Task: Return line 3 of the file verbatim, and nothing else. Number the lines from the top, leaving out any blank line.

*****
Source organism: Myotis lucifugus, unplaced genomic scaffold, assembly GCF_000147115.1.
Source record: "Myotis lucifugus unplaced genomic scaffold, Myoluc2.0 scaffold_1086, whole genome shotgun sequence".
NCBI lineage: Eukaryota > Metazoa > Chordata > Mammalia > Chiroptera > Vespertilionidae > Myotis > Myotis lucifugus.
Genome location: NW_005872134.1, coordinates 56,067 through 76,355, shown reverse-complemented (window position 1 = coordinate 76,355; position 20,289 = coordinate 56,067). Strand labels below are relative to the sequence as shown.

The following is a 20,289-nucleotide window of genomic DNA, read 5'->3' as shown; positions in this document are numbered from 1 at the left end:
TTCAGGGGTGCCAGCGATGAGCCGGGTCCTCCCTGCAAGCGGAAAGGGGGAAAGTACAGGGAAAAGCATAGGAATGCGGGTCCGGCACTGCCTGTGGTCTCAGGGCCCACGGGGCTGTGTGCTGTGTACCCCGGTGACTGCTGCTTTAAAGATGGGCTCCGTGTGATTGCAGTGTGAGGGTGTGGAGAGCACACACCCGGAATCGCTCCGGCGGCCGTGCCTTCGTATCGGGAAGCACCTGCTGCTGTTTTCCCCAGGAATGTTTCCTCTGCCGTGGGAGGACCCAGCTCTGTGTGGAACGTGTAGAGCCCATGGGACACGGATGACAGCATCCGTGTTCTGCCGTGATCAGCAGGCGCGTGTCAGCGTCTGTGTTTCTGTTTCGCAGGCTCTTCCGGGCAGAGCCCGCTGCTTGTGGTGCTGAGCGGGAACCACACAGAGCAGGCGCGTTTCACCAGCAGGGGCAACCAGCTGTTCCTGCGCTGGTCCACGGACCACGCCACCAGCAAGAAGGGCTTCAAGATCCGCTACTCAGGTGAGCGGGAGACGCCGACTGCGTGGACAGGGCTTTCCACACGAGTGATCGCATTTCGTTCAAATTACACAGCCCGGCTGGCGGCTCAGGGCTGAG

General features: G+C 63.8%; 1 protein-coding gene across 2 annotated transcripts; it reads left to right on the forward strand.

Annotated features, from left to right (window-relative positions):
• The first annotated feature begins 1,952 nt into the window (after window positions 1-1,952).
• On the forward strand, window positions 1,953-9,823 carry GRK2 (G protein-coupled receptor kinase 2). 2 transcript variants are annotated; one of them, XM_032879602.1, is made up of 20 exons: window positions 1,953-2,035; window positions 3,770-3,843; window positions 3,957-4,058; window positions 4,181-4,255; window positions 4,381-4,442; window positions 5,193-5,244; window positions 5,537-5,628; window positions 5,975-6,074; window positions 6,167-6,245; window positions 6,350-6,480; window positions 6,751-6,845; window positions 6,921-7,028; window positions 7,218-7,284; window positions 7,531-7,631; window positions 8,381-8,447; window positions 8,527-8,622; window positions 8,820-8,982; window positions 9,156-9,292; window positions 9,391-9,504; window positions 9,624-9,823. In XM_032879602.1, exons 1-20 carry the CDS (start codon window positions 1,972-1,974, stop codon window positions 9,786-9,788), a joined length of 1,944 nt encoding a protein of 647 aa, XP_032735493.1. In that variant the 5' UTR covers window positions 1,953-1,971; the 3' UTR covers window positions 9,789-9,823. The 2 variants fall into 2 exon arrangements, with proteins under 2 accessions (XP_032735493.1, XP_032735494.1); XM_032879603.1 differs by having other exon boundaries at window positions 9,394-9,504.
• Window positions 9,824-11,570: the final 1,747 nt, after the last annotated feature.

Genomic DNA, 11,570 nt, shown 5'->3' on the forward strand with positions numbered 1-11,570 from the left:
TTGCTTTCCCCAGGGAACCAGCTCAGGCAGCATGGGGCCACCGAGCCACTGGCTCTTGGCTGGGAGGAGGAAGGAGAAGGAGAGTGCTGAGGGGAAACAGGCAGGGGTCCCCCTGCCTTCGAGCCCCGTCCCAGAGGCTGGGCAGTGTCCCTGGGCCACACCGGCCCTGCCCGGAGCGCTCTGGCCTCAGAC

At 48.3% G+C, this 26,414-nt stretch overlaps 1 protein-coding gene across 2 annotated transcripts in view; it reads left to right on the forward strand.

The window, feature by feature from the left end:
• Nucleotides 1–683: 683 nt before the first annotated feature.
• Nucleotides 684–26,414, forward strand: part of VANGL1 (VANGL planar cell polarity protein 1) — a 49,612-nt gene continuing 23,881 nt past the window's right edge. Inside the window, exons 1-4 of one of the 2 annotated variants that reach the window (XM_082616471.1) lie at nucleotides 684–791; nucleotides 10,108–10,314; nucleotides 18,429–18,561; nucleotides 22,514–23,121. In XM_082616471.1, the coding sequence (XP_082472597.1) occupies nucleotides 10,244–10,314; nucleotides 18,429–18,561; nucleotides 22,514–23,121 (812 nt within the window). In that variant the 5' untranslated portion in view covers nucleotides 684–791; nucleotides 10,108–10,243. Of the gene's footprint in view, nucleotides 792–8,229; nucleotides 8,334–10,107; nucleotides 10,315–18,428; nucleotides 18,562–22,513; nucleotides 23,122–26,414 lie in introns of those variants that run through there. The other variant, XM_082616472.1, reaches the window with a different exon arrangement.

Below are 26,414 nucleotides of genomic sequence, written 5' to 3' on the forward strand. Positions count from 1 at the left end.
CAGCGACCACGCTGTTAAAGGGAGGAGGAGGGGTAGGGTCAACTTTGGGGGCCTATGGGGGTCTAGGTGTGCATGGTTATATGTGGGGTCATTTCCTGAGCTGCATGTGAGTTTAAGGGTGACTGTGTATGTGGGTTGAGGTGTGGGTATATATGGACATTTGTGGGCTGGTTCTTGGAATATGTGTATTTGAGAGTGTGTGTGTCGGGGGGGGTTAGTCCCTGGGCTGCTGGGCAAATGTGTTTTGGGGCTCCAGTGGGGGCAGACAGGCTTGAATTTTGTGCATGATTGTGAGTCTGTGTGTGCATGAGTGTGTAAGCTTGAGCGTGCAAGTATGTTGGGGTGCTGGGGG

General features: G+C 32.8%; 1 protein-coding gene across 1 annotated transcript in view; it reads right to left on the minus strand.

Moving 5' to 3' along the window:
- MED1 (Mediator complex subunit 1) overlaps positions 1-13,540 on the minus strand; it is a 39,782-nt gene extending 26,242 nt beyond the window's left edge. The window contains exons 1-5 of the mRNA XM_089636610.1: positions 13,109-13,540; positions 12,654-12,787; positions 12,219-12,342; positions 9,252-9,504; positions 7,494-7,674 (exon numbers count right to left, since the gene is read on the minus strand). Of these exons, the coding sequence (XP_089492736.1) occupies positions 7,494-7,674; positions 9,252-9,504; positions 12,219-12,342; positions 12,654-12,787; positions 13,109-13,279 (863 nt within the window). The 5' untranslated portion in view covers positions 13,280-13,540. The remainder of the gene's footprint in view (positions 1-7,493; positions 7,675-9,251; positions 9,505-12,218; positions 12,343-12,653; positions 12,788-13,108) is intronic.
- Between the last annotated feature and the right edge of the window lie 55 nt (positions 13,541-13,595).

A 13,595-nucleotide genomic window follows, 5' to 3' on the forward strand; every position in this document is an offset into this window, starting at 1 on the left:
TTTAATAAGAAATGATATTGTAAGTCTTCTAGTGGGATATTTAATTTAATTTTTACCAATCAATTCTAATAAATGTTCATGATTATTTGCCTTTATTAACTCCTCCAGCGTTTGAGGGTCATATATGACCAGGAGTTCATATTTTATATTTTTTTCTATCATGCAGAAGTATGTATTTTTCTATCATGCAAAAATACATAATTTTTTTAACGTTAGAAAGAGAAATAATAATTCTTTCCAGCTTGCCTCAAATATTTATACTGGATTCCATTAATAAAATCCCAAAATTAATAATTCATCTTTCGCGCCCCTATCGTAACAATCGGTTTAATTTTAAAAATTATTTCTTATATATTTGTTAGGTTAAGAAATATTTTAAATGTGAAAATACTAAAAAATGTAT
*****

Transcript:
NCBI lineage: Eukaryota > Metazoa > Chordata > Mammalia > Chiroptera > Vespertilionidae > Myotis > Myotis lucifugus.